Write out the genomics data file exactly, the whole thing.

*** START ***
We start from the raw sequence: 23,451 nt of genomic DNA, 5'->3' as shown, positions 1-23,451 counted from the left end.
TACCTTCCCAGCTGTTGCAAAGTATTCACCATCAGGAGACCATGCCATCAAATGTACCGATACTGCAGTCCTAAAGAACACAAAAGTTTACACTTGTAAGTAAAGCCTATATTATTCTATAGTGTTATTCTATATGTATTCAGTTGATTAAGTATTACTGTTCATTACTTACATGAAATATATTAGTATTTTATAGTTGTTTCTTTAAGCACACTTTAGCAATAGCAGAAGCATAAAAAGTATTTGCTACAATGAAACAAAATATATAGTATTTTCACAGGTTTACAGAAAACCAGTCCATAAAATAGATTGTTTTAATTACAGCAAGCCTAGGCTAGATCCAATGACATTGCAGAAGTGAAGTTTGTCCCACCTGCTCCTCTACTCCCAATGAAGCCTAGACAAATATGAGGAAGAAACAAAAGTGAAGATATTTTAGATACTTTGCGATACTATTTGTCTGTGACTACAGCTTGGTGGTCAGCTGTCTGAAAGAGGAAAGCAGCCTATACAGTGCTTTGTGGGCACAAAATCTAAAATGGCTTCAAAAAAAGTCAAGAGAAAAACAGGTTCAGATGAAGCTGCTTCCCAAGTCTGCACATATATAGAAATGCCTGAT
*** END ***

We start from the raw sequence: 23,451 nt of genomic DNA, 5'->3' as shown, positions 1-23,451 counted from the left end.
TACCTTCCCAGCTGTTGCAAAGTATTCACCATCAGGAGACCATGCCATCAAATGTACCGATACTGCAGTCCTAAAGAACACAAAAGTTTACACTTGTAAGTAAAGCCTATATTATTCTATAGTGTTATTCTATATGTATTCAGTTGATTAAGTATTACTGTTCATTACTTACATGAAATATATTAGTATTTTATAGTTGTTTCTTTAAGCACACTTTAGCAATAGCAGAAGCATAAAAAGTATTTGCTACAATGAAACAAAATATATAGTATTTTCACAGGTTTACAGAAAACCAGTCCATAAAATAGATTGTTTTAATTACAGCAAGCCTAGGCTAGATCCAATGACATTGCAGAAGTGAAGTTTGTCCCACCTGCTCCTCTACTCCCAATGAAGCCTAGACAAATATGAGGAAGAAACAAAAGTGAAGATATTTTAGATACTTTGCGATACTATTTGTCTGTGACTACAGCTTGGTGGTCAGCTGTCTGAAAGAGGAAAGCAGCCTATACAGTGCTTTGTGGGCACAAAATCTAAAATGGCTTCAAAAAAAGTCAAGAGAAAAACAGGTTCAGATGAAGCTGCTTCCCAAGTCTGCACATATATAGAAATGCCTGAT